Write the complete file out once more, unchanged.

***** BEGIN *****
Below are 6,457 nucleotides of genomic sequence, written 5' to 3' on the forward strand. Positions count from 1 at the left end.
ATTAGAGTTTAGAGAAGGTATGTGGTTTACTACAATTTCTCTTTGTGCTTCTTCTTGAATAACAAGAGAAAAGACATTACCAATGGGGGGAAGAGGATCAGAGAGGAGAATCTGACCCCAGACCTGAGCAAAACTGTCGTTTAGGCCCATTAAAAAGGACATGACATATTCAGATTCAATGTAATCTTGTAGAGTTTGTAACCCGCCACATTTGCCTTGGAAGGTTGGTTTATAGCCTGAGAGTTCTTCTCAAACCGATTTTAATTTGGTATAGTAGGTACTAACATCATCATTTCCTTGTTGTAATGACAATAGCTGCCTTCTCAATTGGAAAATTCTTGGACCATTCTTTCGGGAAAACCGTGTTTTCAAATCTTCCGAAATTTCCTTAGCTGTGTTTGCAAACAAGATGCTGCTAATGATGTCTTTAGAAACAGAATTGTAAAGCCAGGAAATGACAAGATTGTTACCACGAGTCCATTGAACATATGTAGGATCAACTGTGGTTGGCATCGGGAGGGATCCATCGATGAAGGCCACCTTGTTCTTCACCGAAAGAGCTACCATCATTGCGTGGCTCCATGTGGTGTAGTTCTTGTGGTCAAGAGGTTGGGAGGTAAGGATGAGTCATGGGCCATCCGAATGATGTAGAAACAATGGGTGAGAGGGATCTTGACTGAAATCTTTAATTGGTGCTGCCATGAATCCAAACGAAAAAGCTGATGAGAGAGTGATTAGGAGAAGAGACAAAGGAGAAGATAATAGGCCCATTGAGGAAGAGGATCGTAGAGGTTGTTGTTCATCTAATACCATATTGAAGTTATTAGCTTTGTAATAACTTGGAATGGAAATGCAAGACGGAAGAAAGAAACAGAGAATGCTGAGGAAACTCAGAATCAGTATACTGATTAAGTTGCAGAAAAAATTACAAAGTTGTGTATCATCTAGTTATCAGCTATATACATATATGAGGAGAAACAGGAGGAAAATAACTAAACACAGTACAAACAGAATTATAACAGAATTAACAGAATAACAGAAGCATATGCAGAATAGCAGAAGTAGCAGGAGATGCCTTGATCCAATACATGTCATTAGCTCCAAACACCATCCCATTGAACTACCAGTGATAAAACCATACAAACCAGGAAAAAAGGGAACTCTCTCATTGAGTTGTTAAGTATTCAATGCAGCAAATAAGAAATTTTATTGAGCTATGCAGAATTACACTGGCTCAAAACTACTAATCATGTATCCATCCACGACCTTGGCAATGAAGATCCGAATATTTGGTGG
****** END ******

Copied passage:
Below are 6,457 nucleotides of genomic sequence, written 5' to 3' on the forward strand. Positions count from 1 at the left end.
ATTAGAGTTTAGAGAAGGTATGTGGTTTACTACAATTTCTCTTTGTGCTTCTTCTTGAATAACAAGAGAAAAGACATTACCAATGGGGGGAAGAGGATCAGAGAGGAGAATCTGACCCCAGACCTGAGCAAAACTGTCGTTTAGGCCCATTAAAAAGGACATGACATATTCAGATTCAATGTAATCTTGTAGAGTTTGTAACCCGCCACATTTGCCTTGGAAGGTTGGTTTATAGCCTGAGAGTTCTTCTCAAACCGATTTTAATTTGGTATAGTAGGTACTAACATCATCATTTCCTTGTTGTAATGACAATAGCTGCCTTCTCAATTGGAAAATTCTTGGACCATTCTTTCGGGAAAACCGTGTTTTCAAATCTTCCGAAATTTCCTTAGCTGTGTTTGCAAACAAGATGCTGCTAATGATGTCTTTAGAAACAGAATTGTAAAGCCAGGAAATGACAAGATTGTTACCACGAGTCCATTGAACATATGTAGGATCAACTGTGGTTGGCATCGGGAGGGATCCATCGATGAAGGCCACCTTGTTCTTCACCGAAAGAGCTACCATCATTGCGTGGCTCCATGTGGTGTAGTTCTTGTGGTCAAGAGGTTGGGAGGTAAGGATGAGTCATGGGCCATCCGAATGATGTAGAAACAATGGGTGAGAGGGATCTTGACTGAAATCTTTAATTGGTGCTGCCATGAATCCAAACGAAAAAGCTGATGAGAGAGTGATTAGGAGAAGAGACAAAGGAGAAGATAATAGGCCCATTGAGGAAGAGGATCGTAGAGGTTGTTGTTCATCTAATACCATATTGAAGTTATTAGCTTTGTAATAACTTGGAATGGAAATGCAAGACGGAAGAAAGAAACAGAGAATGCTGAGGAAACTCAGAATCAGTATACTGATTAAGTTGCAGAAAAAATTACAAAGTTGTGTATCATCTAGTTATCAGCTATATACATATATGAGGAGAAACAGGAGGAAAATAACTAAACACAGTACAAACAGAATTATAACAGAATTAACAGAATAACAGAAGCATATGCAGAATAGCAGAAGTAGCAGGAGATGCCTTGATCCAATACATGTCATTAGCTCCAAACACCATCCCATTGAACTACCAGTGATAAAACCATACAAACCAGGAAAAAAGGGAACTCTCTCATTGAGTTGTTAAGTATTCAATGCAGCAAATAAGAAATTTTATTGAGCTATGCAGAATTACACTGGCTCAAAACTACTAATCATGTATCCATCCACGACCTTGGCAATGAAGATCCGAATATTTGGTGG